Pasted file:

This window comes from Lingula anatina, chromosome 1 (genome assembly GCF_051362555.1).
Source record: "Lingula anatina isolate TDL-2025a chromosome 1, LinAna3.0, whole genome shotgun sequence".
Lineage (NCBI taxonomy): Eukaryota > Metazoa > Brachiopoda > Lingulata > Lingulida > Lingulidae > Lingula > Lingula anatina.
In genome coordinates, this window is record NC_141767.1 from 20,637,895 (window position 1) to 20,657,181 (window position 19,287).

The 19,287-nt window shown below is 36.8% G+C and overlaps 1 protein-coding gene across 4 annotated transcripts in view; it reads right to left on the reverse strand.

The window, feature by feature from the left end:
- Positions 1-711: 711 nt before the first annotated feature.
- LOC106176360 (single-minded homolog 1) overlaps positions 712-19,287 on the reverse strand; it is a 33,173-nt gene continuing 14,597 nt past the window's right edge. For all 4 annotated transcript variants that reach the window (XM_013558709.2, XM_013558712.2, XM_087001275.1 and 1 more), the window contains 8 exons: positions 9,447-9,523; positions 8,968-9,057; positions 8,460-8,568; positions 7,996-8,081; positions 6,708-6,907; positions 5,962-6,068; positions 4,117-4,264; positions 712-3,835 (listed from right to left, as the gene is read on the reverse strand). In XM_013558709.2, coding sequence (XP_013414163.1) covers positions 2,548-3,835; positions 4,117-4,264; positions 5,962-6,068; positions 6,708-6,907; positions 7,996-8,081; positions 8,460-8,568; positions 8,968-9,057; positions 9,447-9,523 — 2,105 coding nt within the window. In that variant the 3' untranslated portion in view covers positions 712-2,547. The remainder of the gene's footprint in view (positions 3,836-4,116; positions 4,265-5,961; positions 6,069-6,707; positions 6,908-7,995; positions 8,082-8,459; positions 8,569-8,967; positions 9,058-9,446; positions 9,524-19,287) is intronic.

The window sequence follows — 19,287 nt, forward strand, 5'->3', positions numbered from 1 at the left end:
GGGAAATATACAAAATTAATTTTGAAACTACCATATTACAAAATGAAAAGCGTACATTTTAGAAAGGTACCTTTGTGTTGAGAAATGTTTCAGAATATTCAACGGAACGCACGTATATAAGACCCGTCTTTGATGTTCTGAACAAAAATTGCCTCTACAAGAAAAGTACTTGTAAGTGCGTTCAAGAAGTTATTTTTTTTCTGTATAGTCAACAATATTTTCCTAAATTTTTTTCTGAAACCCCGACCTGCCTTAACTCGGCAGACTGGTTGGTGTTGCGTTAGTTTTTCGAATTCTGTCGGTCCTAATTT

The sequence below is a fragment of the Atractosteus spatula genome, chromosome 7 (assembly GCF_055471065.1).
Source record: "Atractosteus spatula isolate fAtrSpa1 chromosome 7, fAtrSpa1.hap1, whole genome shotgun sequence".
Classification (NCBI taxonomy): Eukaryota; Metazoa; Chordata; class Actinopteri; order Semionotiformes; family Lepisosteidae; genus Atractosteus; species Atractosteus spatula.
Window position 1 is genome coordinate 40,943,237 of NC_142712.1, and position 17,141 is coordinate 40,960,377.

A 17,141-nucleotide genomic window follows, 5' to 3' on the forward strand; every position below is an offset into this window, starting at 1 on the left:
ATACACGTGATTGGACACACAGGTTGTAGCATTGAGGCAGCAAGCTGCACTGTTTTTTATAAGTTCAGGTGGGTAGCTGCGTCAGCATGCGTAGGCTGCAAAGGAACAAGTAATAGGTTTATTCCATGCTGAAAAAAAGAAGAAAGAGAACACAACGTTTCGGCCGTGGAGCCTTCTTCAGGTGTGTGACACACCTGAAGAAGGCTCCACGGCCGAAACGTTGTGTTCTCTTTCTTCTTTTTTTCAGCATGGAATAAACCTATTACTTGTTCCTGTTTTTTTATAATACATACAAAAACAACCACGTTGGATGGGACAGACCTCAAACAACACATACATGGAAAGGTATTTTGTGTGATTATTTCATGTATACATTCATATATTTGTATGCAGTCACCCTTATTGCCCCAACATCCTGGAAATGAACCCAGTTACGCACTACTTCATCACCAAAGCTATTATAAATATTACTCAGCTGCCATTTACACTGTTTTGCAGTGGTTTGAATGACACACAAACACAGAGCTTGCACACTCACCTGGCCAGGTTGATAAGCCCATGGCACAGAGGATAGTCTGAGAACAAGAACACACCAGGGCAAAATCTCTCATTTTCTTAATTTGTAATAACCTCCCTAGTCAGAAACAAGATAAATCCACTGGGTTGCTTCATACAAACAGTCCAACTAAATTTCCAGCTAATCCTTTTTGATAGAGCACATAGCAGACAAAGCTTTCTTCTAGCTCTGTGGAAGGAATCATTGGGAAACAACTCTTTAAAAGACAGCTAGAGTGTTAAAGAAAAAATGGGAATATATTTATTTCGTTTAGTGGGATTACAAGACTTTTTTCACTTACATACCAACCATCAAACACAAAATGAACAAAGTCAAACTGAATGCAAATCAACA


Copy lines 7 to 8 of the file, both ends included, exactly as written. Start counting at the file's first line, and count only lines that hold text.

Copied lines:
- Positions 1-711: 711 nt before the first annotated feature.
- LOC106176360 (single-minded homolog 1) overlaps positions 712-19,287 on the reverse strand; it is a 33,173-nt gene continuing 14,597 nt past the window's right edge. For all 4 annotated transcript variants that reach the window (XM_013558709.2, XM_013558712.2, XM_087001275.1 and 1 more), the window contains 8 exons: positions 9,447-9,523; positions 8,968-9,057; positions 8,460-8,568; positions 7,996-8,081; positions 6,708-6,907; positions 5,962-6,068; positions 4,117-4,264; positions 712-3,835 (listed from right to left, as the gene is read on the reverse strand). In XM_013558709.2, coding sequence (XP_013414163.1) covers positions 2,548-3,835; positions 4,117-4,264; positions 5,962-6,068; positions 6,708-6,907; positions 7,996-8,081; positions 8,460-8,568; positions 8,968-9,057; positions 9,447-9,523 — 2,105 coding nt within the window. In that variant the 3' untranslated portion in view covers positions 712-2,547. The remainder of the gene's footprint in view (positions 3,836-4,116; positions 4,265-5,961; positions 6,069-6,707; positions 6,908-7,995; positions 8,082-8,459; positions 8,569-8,967; positions 9,058-9,446; positions 9,524-19,287) is intronic.